Amidst mounting concerns in Washington about Russia’s military presence in war-ravaged Syria, one question persists — if existing air routes for Russian flights to Syria are closed, what will be Moscow’s backup plan? Long a corridor between Russia and fellow Syrian ally Iran, the South Caucasus countries of Georgia and Armenia appear an option to some.
It is unclear, however, what exact role US ally Georgia, to Russia's south, and Russian ally Armenia, to Iran's north, play or could play in any such corridor.
So far, government agencies in both Caucasus countries and US diplomats have equivocated on the matter.
On September 11, Georgian aviation officials announced that Russia, its northern neighbor, has not asked to use Georgia’s airspace for Syria-bound flights “in recent days or in the past two months.” Whether it did so before “the past two months” was not specified in the statement to GHN newswire.
In Armenia, with which Russia has just announced plans for a joint air defense union, the foreign ministry deferred questions on Russian military flights to Armenia’s Civil Aviation Authority.
Armenian Civil Aviation Authority Spokesperson Rouben Grdzelian told EurasiaNet.org that “there isn’t any restriction” on Russian military flights “as Russia can freely use Armenian airspace . . .” Russian military flights come into Erebuni, a military airport just outside of the capital, Yerevan, almost every day, he added.
Kazakhstan has launched festivities to mark over half a millennium of Kazakh statehood in a celebration designed to shore up patriotism at home and make a geopolitical statement abroad.
“We pay tribute to the memory and deeds of our ancestors, remembering that the history of our sacred land dates back several centuries,” President Nursultan Nazarbayev said in Astana at the kickoff to a month of nationwide celebrations.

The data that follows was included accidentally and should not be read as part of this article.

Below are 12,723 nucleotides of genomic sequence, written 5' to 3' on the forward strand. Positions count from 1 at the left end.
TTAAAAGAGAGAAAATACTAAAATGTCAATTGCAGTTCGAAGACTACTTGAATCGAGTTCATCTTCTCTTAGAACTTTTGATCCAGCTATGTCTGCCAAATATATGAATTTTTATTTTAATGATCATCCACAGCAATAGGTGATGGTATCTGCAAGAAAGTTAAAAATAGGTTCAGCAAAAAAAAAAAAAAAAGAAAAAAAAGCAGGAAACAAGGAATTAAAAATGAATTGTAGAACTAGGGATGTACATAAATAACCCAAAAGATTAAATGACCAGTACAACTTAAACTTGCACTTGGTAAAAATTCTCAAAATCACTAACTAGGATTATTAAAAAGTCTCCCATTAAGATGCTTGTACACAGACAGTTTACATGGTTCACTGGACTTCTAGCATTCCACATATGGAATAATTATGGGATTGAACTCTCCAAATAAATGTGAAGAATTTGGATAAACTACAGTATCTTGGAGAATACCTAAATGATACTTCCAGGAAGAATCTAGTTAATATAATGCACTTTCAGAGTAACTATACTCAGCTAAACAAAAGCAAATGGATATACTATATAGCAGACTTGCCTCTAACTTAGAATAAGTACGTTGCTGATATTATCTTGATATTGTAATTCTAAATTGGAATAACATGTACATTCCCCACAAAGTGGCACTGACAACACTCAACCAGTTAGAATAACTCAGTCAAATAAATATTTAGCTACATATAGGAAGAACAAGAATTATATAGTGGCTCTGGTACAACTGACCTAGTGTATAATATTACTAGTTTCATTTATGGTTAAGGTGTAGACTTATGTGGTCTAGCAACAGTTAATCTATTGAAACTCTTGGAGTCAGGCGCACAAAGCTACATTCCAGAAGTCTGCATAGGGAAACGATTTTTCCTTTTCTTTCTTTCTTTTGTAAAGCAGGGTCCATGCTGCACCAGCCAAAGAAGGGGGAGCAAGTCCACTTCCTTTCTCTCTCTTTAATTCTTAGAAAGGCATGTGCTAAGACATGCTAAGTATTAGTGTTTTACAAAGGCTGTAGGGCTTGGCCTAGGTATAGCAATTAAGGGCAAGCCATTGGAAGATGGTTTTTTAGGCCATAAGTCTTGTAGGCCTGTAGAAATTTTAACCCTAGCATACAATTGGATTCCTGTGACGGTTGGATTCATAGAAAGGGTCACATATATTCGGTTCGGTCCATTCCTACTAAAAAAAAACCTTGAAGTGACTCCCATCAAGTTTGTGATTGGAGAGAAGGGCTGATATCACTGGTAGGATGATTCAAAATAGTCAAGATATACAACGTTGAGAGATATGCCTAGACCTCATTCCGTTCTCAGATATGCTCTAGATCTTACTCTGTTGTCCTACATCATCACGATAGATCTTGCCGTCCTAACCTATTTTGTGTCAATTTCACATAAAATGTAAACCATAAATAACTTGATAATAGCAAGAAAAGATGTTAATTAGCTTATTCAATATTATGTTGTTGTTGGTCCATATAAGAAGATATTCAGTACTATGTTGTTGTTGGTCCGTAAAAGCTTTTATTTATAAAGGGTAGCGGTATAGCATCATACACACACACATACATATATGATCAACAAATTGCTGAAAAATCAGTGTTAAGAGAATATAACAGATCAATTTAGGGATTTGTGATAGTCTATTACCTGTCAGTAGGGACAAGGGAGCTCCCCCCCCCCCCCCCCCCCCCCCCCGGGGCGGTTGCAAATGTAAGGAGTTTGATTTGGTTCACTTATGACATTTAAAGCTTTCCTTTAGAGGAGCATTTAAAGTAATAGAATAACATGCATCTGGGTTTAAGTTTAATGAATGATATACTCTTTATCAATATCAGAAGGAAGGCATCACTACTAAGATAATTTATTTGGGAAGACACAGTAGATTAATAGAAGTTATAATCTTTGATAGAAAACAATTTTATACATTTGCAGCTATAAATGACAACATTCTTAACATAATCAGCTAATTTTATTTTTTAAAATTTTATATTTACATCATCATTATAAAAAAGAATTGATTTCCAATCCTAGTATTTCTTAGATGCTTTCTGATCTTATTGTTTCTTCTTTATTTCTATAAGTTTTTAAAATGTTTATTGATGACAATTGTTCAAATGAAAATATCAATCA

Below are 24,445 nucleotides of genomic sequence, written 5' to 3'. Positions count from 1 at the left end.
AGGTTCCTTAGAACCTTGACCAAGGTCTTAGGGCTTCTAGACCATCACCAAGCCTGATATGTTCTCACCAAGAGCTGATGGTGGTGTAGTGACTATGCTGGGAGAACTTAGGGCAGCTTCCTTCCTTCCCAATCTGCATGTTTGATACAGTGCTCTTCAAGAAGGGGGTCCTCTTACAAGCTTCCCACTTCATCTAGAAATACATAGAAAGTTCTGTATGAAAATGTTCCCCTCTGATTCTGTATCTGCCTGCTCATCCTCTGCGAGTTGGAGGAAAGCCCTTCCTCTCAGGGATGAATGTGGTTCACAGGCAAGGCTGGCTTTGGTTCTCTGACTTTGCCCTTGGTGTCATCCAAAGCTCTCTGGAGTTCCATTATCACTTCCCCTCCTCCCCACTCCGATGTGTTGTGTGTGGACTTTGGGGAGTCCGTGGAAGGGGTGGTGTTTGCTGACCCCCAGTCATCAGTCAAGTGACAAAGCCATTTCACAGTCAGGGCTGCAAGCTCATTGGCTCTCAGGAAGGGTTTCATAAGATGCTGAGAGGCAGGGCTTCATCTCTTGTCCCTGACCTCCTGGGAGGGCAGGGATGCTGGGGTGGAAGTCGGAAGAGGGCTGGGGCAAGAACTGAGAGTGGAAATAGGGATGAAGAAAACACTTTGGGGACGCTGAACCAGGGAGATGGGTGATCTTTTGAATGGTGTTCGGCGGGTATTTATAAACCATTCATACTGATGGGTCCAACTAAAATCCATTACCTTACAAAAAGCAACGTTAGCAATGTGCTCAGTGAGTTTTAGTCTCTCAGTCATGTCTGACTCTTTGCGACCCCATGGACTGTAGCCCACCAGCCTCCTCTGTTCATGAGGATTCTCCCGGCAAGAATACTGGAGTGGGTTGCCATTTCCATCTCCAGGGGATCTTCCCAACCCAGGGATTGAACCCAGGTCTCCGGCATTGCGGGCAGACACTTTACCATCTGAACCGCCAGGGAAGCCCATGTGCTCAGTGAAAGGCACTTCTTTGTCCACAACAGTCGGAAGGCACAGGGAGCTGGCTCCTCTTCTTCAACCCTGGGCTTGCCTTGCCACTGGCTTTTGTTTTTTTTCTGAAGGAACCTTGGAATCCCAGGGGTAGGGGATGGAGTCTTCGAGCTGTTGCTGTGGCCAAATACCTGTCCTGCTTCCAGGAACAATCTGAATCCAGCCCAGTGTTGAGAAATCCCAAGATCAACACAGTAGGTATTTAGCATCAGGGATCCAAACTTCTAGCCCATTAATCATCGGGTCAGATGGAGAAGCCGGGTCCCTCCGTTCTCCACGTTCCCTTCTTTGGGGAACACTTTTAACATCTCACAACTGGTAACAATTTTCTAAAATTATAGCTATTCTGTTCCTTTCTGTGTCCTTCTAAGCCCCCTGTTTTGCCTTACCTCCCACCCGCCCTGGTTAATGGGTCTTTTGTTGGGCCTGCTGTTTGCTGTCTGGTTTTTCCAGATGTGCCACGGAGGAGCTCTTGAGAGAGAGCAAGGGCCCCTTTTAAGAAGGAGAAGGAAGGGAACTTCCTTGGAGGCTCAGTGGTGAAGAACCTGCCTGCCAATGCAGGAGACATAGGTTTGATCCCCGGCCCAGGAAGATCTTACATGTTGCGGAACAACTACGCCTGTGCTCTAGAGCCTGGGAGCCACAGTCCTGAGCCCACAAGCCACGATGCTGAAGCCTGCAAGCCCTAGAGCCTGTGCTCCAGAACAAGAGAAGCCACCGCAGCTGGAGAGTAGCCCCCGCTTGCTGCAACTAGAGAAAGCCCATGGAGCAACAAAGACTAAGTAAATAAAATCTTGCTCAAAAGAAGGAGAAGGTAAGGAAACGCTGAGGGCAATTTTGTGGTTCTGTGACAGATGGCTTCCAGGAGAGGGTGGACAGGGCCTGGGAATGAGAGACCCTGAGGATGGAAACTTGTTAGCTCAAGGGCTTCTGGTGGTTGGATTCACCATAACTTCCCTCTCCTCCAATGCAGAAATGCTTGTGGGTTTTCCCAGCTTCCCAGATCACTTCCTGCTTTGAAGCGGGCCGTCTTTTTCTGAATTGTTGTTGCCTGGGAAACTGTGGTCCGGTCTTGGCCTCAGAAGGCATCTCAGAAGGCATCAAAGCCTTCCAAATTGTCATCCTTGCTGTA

There will be festivities in Astana this weekend ahead of the main events in the southern city of Taraz in October as Kazakhstan marks 550 years since the khans Kerey and Zhanibek created the first Kazakh khanate.
The date seems arbitrary to some critics, but Nazarbayev defended it when he announced the plans for the celebrations last fall.
“The statehood of the Kazakhs dates to those times,” he said. “It may not have been a state in the modern understanding of this term, in the current borders. … [But] it is important that the foundation was laid then, and we are the people continuing the great deeds of our ancestors.”
Russia has given its allies half a billion dollars in discounts on weaponry, the head of Russia's post-Soviet security bloc, the Collective Security Treaty Organization, has said.
"In recent years the volume of deliveries, purchases of weaponry by our allies for the collective forces of the CSTO has significantly increased," Nikolay Bordyuzha, the CSTO General Secretary, told Russian news agency Interfax. "Over the last few years the effect has exceeded $500 million. That is, our allies have saved as a result of the agreement on subsidies for military-technical cooperation."
And, he added, "these purchases are increasing every year."
That Russia gives discounts on weaponry via the CSTO isn't news, but we don't often hear about the amount. As a point of comparison, Russia exported about $15 billion in weaponry last year.
The main recipients of the subsidized weaponry are Kazakhstan, Armenia, and Belarus, Bordyuzha said. The other two CSTO members, Kyrgyzstan and Tajikistan, are getting direct Russian military aid packages of more than a billion dollars each.
Georgian Defense Minister Tinatin Khidasheli and General Ben Hodges, commander of U.S. Army Europe, meet in Tbilisi on September 7. (photo: MoD Georgia)
The United States is practicing how quickly it can deploy its military to Georgia in order to respond to "Russian aggression," Georgia's defense minister has said.
General Ben Hodges, the commander of U.S. Army forces in Europe, visited Tbilisi and spoke September 7 at a conference, "Georgia: Europe’s New Geopolitical Landscape: Security, Economic Opportunity, Freedom and Human Dignity for the Frontline States." Hodges also met with Minister of Defense Tinatin Khidasheli and senior Georgian military officials.
"There were a lot of interesting nuances when he discussed joint Georgian-American exercises," Khidasheli said after the meeting. "In particular, one of the objectives of these exercises will be to see how quickly the US military vehicles and soldiers will arrive in Georgia in case of aggression – something that the General stated publicly.”
"For me, as Defence Minister, General Ben Hodges’ speech was very interesting. He made some interesting points, especially when talking about Russia,” she continued. "He very clearly and directly said that Russia had been busy with aggression for 20 years. I think when an American General says such phrases, it means a lot.”